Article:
James Wood

  • The New Poetry edited by Michael Hulse, David Kennedy and David Morley
    Bloodaxe, 352 pp, £25.00, May 1993, ISBN 1 85224 244 2
  • Who Whispered Near Me by Killarney Clary
    Bloodaxe, 64 pp, £5.95, February 1993, ISBN 1 85224 149 7
  • Sunset Grill by Anne Rouse
    Bloodaxe, 64 pp, £5.95, March 1993, ISBN 1 85224 219 1
  • Half Moon Bay by Paul Mills
    Carcanet, 95 pp, £6.95, February 1993, ISBN 1 85754 000 X
  • Shoah by Harry Smart
    Faber, 74 pp, £5.99, April 1993, ISBN 0 571 16793 4
  • The Autonomous Region by Kathleen Jamie
    Bloodaxe, 79 pp, £7.95, March 1993, ISBN 1 85224 173 X
  • Collected Poems by F.T. Prince
    Carcanet, 319 pp, £25.00, March 1993, ISBN 1 85754 030 1
  • Stirring Stuff by Selwyn Pritchard
    Sinclair-Stevenson, 145 pp, £8.99, April 1993, ISBN 1 85619 308 X
  • News from the Brighton Front by Nicki Jackowska
    Sinclair-Stevenson, 86 pp, £7.99, April 1993, ISBN 1 85619 306 3
  • Translations from the Natural World by Les Murray
    Carcanet, 67 pp, £6.95, March 1993, ISBN 1 85754 005 0

Poetry anthologies are now expected to make holy war; but what to do with The New Poetry, which strives so earnestly to turn its trumpet-majors into angels? The 55 poets collected here are, it seems, seraphs of a benevolent novelty, somehow singing their good news at once uniquely and in shimmering unison. ‘A multicultural society,’ write the editors in their introduction, ‘challenges the very idea of a centre, and produces pluralism of poetic voice.’ This plurality has, in the last decade, produced a new poetry, one which ‘emphasises accessibility, democracy and responsiveness, humour and seriousness, and reaffirms the art’s significance as public utterance. The new poetry highlights the beginning of the end of British poetry’s tribal divisions and isolation, and a new cohesiveness – its constituent parts “talk” to one another readily, eloquently and freely, while preserving their unique identities.’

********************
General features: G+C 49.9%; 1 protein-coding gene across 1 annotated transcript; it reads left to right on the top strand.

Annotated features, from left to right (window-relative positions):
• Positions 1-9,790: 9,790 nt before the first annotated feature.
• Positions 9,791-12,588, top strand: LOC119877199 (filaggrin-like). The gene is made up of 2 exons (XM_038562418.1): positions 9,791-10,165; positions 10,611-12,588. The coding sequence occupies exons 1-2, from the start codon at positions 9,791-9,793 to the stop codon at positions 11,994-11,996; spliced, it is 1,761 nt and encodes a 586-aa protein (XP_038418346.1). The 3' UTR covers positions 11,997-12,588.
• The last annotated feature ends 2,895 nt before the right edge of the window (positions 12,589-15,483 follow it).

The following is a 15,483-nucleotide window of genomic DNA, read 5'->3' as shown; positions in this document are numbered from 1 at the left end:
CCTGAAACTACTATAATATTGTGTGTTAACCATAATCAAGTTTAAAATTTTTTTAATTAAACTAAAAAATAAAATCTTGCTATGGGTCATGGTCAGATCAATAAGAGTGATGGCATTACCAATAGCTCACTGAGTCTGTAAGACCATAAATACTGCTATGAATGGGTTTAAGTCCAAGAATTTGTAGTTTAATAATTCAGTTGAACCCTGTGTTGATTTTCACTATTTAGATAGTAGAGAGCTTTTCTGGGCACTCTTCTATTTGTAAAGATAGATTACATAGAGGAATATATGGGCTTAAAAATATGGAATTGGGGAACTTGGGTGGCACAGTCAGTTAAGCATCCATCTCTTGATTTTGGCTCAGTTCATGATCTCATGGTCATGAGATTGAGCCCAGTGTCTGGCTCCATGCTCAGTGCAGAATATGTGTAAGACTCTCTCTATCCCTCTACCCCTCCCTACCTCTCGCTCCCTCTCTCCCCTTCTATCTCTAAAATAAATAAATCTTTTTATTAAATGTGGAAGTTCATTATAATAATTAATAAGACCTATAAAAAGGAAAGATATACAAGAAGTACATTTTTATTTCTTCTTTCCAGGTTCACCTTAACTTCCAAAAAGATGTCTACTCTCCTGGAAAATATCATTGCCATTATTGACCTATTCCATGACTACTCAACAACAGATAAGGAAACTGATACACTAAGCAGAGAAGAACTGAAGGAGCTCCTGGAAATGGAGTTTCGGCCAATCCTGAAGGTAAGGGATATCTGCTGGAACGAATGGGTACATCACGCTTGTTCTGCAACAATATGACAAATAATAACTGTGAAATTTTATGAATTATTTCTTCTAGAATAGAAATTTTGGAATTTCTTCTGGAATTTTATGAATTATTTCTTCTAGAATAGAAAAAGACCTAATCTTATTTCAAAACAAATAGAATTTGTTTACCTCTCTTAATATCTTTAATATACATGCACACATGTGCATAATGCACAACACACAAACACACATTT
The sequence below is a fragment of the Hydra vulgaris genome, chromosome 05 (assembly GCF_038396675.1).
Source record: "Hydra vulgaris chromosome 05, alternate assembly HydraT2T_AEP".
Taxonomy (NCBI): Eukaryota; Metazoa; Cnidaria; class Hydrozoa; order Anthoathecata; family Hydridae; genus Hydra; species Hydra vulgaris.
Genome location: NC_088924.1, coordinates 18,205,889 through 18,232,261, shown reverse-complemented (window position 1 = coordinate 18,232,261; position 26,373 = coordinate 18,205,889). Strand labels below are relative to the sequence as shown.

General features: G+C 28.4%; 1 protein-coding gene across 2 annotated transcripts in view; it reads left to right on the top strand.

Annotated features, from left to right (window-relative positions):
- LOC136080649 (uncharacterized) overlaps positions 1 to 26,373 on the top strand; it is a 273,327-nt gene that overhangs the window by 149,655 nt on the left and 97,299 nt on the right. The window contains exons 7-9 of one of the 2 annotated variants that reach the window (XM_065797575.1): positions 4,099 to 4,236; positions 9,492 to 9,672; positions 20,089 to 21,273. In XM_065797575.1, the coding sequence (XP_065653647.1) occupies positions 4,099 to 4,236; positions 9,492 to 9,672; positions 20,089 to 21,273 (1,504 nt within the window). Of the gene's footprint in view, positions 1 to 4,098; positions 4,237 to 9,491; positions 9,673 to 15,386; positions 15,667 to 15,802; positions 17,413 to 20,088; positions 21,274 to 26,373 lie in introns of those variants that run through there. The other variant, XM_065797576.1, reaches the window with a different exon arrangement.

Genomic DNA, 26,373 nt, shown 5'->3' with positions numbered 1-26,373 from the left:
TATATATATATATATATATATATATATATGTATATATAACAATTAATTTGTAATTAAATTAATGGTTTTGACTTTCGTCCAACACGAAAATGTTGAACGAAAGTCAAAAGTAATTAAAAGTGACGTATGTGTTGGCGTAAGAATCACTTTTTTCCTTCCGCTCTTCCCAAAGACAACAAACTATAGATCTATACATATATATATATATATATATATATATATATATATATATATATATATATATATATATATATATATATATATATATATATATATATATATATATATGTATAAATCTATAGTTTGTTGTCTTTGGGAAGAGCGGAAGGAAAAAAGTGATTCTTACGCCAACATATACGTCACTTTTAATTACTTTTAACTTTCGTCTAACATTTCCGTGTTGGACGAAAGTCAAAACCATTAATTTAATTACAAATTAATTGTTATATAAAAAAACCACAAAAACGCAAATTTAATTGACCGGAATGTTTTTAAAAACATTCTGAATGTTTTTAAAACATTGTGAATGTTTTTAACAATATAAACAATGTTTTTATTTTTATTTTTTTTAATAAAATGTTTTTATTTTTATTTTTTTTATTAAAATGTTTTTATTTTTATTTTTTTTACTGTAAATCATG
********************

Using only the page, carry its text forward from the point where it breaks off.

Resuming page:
This seems a lot for any literature to do. Alas, it emerges that the editors have a withered conception of both the literary and the political. ‘The post-Romantic tradition in the British Isles,’ they write, ‘has perpetrated the belief that poetry and political concerns are incompatible. In fact, they are inseparable: it hardly needed Tom Paulin to remind us that the subtext in Larkin, even when his subject was horses at grass, rarely strayed far from the political decline of England.’ Later, in a sudden frenzy, they claim that ‘Carol Ann Duffy’s work is written out of a conviction that poetry must get its hands dirty if it is to take on the enemy and help preserve a liberal society and humanist culture.’

Of course, they don’t intend to sound grudging about politics – on the contrary, they are bearishly political, hugging every good cause in sight – but these two quotes can only mean this: that poetry is always political; that the worst kind of poetry is that which doesn’t own up to its politics (e.g. Larkin); and therefore that the best will proclaim its politics with pride. (The manoeuvre will be familiar to readers of contemporary literary theory.) This is clearly an inadequate conception of both literature and politics, because there can be no pristine state which poetry inhabits before it is sullied by its contact with the political. These things are not separated like different chefs in a restaurant kitchen. While the editors urge on us the ‘inseparability’ of the poetic and the political, their language insists on an immense, primal separation: it is what allows them to say, for instance, that Glyn Maxwell’s gifts go beyond ‘the merely literary’.

But then language itself, on the editors’ account, is a poor thing. Ian McMillan’s work is praised for treating language ‘with a healthy Post-Modern disrespect’; Glyn Maxwell’s verse ‘reminds us that language is always debased currency.’ Again, this is vulgar and hasty. Language is a currency, but – exactly like a currency – it is by no means always debased: Glyn Maxwell’s poetry reminds us of this. Besides, ‘the absence of the imagination had/ Itself to be imagined,’ as Wallace Stevens has it in ‘The Plain Sense of Things’. One must first be rich to be newly poor. Does any poet, really, have a healthy disrespect for language without also having a healthy respect?

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